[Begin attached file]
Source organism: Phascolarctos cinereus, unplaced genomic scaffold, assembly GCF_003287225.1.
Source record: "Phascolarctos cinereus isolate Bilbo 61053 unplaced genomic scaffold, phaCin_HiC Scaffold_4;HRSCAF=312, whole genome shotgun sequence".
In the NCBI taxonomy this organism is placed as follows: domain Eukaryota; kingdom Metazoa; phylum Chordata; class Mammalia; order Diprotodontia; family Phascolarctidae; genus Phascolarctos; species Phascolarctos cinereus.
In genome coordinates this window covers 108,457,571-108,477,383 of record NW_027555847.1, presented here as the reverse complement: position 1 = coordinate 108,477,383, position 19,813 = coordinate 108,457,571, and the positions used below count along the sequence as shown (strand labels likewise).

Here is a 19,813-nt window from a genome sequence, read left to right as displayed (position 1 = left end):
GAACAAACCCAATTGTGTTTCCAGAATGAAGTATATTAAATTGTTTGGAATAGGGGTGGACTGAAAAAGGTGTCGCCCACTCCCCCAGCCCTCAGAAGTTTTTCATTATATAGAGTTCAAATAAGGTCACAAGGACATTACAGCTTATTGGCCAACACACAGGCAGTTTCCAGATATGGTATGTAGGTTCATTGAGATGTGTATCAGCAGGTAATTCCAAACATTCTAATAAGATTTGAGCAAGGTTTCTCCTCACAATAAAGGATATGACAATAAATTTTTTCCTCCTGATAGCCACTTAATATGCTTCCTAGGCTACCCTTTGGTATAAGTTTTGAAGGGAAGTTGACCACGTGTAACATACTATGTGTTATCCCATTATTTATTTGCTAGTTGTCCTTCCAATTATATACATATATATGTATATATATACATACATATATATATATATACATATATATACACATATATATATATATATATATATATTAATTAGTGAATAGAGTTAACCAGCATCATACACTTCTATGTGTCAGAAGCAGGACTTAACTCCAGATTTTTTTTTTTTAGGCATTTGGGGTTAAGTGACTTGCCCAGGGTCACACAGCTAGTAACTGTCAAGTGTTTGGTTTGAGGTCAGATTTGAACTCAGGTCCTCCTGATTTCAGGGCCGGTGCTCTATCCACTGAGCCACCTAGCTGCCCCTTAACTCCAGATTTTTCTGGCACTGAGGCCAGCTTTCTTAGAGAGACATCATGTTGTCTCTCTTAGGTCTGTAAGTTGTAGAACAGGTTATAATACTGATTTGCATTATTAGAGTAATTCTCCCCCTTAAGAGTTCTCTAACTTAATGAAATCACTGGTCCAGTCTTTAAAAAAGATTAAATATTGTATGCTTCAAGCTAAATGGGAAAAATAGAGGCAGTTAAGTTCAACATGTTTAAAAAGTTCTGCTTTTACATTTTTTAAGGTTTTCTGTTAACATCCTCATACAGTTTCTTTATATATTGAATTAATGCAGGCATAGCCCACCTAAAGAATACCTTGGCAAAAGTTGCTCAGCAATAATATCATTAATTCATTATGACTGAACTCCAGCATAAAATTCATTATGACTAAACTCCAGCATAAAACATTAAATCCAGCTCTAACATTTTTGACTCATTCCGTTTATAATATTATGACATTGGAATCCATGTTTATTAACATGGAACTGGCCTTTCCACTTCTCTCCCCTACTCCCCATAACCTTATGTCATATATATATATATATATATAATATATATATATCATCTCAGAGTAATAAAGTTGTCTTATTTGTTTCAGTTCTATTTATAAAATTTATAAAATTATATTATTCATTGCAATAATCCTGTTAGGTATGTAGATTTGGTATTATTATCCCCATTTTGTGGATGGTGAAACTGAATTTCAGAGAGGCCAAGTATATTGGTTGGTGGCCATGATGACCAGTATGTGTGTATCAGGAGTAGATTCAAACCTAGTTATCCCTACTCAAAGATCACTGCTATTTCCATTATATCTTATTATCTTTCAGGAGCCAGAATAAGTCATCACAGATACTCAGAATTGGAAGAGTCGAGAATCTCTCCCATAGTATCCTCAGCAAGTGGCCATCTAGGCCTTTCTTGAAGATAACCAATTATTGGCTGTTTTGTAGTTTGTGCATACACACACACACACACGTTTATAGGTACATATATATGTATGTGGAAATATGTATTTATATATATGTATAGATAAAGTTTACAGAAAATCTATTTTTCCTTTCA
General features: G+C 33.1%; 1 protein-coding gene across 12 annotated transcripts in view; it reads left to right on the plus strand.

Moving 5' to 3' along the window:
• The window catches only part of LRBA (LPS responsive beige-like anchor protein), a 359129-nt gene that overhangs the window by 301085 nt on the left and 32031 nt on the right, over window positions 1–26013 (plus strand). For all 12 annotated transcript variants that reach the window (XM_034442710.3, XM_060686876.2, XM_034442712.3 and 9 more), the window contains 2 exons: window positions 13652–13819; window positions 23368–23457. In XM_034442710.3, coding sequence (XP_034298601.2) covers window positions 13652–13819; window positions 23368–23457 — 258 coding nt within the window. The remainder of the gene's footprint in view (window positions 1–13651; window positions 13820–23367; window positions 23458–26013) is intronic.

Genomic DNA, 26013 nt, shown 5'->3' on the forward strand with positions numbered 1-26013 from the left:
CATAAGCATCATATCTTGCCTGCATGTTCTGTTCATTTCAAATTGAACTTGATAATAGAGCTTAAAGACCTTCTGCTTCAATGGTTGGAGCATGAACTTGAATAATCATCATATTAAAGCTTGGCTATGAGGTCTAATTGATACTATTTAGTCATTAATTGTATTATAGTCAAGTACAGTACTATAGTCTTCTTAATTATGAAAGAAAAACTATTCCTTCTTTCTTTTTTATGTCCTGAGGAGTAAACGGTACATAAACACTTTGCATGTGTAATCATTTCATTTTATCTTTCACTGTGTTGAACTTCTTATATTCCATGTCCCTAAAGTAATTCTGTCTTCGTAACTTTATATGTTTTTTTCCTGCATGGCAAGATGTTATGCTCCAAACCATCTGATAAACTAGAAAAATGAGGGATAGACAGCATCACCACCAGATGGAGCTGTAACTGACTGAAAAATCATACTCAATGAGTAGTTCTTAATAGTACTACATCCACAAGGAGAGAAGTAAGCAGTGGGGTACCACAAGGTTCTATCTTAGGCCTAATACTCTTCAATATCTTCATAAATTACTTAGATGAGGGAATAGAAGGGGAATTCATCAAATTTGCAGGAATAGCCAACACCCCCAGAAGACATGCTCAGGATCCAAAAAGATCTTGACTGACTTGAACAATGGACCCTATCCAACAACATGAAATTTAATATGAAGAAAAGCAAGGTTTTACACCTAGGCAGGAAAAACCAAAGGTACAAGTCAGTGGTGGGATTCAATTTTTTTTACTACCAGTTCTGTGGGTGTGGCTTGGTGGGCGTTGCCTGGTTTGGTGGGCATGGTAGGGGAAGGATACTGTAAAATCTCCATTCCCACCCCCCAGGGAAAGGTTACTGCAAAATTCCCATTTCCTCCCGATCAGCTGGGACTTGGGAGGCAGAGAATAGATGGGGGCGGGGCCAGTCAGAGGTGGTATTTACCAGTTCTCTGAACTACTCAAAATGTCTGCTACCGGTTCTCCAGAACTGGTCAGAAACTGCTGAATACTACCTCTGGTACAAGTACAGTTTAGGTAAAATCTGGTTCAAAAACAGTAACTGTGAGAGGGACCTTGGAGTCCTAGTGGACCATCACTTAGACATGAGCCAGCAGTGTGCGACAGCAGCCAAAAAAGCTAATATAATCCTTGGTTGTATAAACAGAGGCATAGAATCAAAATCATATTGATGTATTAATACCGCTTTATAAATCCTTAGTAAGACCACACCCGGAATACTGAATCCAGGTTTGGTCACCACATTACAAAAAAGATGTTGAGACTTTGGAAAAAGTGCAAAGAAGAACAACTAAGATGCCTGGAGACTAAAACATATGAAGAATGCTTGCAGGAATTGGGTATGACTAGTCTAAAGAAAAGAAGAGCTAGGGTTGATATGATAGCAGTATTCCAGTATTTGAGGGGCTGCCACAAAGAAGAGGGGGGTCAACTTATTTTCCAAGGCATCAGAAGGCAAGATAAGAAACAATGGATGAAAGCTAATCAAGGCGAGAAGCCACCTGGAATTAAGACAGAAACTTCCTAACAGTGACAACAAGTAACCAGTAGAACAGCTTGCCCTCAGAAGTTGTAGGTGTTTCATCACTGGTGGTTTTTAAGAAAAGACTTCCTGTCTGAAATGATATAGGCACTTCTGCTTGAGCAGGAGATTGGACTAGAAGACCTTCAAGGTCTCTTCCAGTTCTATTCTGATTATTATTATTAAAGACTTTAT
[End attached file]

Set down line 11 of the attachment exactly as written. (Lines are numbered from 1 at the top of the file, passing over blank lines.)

CATAAGCATCATATCTTGCCTGCATGTTCTGTTCATTTCAAATTGAACTTGATAATAGAGCTTAAAGACCTTCTGCTTCAATGGTTGGAGCATGAACTTGAATAATCATCATATTAAAGCTTGGCTATGAGGTCTAATTGATACTATTTAGTCATTAATTGTATTATAGTCAAGTACAGTACTATAGTCTTCTTAATTATGAAAGAAAAACTATTCCTTCTTTCTTTTTTATGTCCTGAGGAGTAAACGGTACATAAACACTTTGCATGTGTAATCATTTCATTTTATCTTTCACTGTGTTGAACTTCTTATATTCCATGTCCCTAAAGTAATTCTGTCTTCGTAACTTTATATGTTTTTTTCCTGCATGGCAAGATGTTATGCTCCAAACCATCTGATAAACTAGAAAAATGAGGGATAGACAGCATCACCACCAGATGGAGCTGTAACTGACTGAAAAATCATACTCAATGAGTAGTTCTTAATAGTACTACATCCACAAGGAGAGAAGTAAGCAGTGGGGTACCACAAGGTTCTATCTTAGGCCTAATACTCTTCAATATCTTCATAAATTACTTAGATGAGGGAATAGAAGGGGAATTCATCAAATTTGCAGGAATAGCCAACACCCCCAGAAGACATGCTCAGGATCCAAAAAGATCTTGACTGACTTGAACAATGGACCCTATCCAACAACATGAAATTTAATATGAAGAAAAGCAAGGTTTTACACCTAGGCAGGAAAAACCAAAGGTACAAGTCAGTGGTGGGATTCAATTTTTTTTACTACCAGTTCTGTGGGTGTGGCTTGGTGGGCGTTGCCTGGTTTGGTGGGCATGGTAGGGGAAGGATACTGTAAAATCTCCATTCCCACCCCCCAGGGAAAGGTTACTGCAAAATTCCCATTTCCTCCCGATCAGCTGGGACTTGGGAGGCAGAGAATAGATGGGGGCGGGGCCAGTCAGAGGTGGTATTTACCAGTTCTCTGAACTACTCAAAATGTCTGCTACCGGTTCTCCAGAACTGGTCAGAAACTGCTGAATACTACCTCTGGTACAAGTACAGTTTAGGTAAAATCTGGTTCAAAAACAGTAACTGTGAGAGGGACCTTGGAGTCCTAGTGGACCATCACTTAGACATGAGCCAGCAGTGTGCGACAGCAGCCAAAAAAGCTAATATAATCCTTGGTTGTATAAACAGAGGCATAGAATCAAAATCATATTGATGTATTAATACCGCTTTATAAATCCTTAGTAAGACCACACCCGGAATACTGAATCCAGGTTTGGTCACCACATTACAAAAAAGATGTTGAGACTTTGGAAAAAGTGCAAAGAAGAACAACTAAGATGCCTGGAGACTAAAACATATGAAGAATGCTTGCAGGAATTGGGTATGACTAGTCTAAAGAAAAGAAGAGCTAGGGTTGATATGATAGCAGTATTCCAGTATTTGAGGGGCTGCCACAAAGAAGAGGGGGGTCAACTTATTTTCCAAGGCATCAGAAGGCAAGATAAGAAACAATGGATGAAAGCTAATCAAGGCGAGAAGCCACCTGGAATTAAGACAGAAACTTCCTAACAGTGACAACAAGTAACCAGTAGAACAGCTTGCCCTCAGAAGTTGTAGGTGTTTCATCACTGGTGGTTTTTAAGAAAAGACTTCCTGTCTGAAATGATATAGGCACTTCTGCTTGAGCAGGAGATTGGACTAGAAGACCTTCAAGGTCTCTTCCAGTTCTATTCTGATTATTATTATTAAAGACTTTAT